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FLORES v. CITY OF MOUNT VERNON

January 19, 1999

KAREN FLORES, PLAINTIFF,
v.
THE CITY OF MOUNT VERNON, MOUNT VERNON POLICE DEPARTMENT, DET. SGT. MARK HACKETT, SHIELD NO. 3, DET. BESLEY, SHIELD NO. 32, P.O. NYRITA SIERRA, SHIELD NO. 145, AND JOHN DOES 1-8, SHIELD NOS. UNKNOWN, JOHN OR JANE DOE 9, SHIELD NO. UNKNOWN, DEFENDANTS.



The opinion of the court was delivered by: McMAHON, District Judge.

MEMORANDUM DECISION AND ORDER

ORDER GRANTING PLAINTIFF PARTIAL SUMMARY JUDGMENT AGAINST
  DEFENDANT DET. SGT. MARK HACKETT ON HER FIRST, THIRD, AND TENTH
  CLAIMS FOR RELIEF; AND AGAINST THE CITY OF MOUNT VERNON ON HER
  NINTH CLAIM FOR RELIEF; DENYING DEFENDANTS' CROSS-MOTION FOR
  SUMMARY JUDGMENT; DISMISSING PLAINTIFF'S TENTH AND ELEVENTH
  CLAIMS WITH RESPECT TO THE CITY OF MOUNT VERNON; AND DISMISSING
  PLAINTIFF'S FOURTH, FIFTH, SIXTH, AND SEVENTH CLAIMS IN THEIR
  ENTIRETY.

Before the Court are Plaintiff's motion for partial summary judgment and Defendants' cross-motion for summary judgment. Plaintiff's motion is granted in part and Defendants' cross-motion is denied.

I. Statement of Facts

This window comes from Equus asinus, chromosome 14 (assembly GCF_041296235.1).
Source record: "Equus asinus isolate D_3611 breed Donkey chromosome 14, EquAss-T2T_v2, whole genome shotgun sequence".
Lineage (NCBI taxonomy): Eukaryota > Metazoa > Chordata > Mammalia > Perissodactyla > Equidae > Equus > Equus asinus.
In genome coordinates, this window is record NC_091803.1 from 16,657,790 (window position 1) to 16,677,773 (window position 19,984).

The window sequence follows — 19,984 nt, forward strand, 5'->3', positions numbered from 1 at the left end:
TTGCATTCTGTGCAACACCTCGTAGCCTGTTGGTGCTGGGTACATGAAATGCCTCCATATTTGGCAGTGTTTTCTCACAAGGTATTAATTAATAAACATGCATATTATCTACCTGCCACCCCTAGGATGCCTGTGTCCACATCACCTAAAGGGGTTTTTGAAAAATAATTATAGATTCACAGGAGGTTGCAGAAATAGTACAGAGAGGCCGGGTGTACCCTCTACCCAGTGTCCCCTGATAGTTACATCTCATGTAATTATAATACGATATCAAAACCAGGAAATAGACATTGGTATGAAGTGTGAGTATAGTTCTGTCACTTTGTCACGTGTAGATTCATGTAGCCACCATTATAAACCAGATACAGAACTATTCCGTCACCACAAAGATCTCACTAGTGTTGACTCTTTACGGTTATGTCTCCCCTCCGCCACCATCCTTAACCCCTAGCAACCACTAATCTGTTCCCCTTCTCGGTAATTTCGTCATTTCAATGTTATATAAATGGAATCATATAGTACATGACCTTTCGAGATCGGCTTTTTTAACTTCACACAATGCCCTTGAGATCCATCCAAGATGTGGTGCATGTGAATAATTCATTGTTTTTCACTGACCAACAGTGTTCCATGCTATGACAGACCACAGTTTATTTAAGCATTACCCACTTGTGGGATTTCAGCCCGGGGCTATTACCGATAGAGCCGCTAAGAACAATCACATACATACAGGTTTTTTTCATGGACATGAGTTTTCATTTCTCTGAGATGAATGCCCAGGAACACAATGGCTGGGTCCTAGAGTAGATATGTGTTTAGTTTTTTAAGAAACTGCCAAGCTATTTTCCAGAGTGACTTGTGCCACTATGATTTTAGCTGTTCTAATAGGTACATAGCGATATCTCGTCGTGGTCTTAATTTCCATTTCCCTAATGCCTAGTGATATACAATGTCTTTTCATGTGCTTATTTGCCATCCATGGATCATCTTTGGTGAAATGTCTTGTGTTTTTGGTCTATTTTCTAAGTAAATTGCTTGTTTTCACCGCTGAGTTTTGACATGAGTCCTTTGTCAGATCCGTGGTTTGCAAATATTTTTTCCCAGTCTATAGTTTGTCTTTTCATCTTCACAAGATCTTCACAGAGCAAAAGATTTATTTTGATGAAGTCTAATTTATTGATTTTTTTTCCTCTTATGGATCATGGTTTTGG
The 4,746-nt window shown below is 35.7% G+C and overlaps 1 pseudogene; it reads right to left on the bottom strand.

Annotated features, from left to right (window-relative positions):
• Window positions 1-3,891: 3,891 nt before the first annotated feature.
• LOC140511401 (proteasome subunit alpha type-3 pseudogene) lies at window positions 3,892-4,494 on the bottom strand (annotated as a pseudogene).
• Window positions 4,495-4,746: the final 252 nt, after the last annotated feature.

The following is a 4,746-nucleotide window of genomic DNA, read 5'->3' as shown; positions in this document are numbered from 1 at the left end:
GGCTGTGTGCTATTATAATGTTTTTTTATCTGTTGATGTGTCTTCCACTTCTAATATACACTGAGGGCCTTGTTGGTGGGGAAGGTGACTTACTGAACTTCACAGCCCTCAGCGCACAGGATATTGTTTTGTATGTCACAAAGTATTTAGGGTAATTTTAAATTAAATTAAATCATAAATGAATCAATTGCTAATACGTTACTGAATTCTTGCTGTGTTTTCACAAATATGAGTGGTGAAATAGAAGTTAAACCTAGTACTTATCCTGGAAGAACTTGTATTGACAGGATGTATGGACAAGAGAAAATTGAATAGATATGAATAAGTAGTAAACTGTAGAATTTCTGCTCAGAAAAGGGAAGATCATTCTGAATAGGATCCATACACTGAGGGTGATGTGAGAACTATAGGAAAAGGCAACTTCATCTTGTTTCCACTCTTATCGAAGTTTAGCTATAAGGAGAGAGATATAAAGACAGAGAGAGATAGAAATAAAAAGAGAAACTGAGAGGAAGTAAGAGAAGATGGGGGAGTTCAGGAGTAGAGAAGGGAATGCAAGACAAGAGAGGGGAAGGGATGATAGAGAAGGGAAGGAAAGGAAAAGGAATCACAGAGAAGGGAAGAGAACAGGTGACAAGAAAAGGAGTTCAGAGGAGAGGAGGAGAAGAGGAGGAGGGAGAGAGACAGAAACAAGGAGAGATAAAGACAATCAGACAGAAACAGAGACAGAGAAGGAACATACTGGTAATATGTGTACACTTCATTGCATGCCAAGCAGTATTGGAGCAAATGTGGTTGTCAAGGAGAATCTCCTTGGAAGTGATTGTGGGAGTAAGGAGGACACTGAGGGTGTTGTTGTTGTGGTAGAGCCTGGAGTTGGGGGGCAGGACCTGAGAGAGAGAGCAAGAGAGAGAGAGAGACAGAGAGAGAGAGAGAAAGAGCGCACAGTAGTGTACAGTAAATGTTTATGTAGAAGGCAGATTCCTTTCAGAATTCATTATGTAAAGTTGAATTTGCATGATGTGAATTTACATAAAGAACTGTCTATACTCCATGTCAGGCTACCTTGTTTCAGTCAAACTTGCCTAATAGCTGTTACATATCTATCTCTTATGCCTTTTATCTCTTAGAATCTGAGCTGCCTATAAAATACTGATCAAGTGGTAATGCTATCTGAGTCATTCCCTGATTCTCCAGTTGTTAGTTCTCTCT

The utterly outrageous facts of this matter are not in dispute. Indeed, on the record before me, they come almost entirely from the mouths of the Defendants. They are as follows:

On March 14, 1997, Cosenza swore out an affidavit for a search warrant based on the CI's report to him. The warrant authorized the Mount Vernon Police Department to search Frieary's Pub for evidence of narcotics and for a person named Shawn who conformed to the CI's description. Nothing in the CI's report to Cosenza, Cosenza's affidavit in support of the application for a search warrant or the search warrant itself made any mention of a Karen Flores, or for that matter any woman. There is no evidence in this record that she was even in Frieary's Pub on March 13, let alone that she was in any way involved in the sale of cocaine to the CI.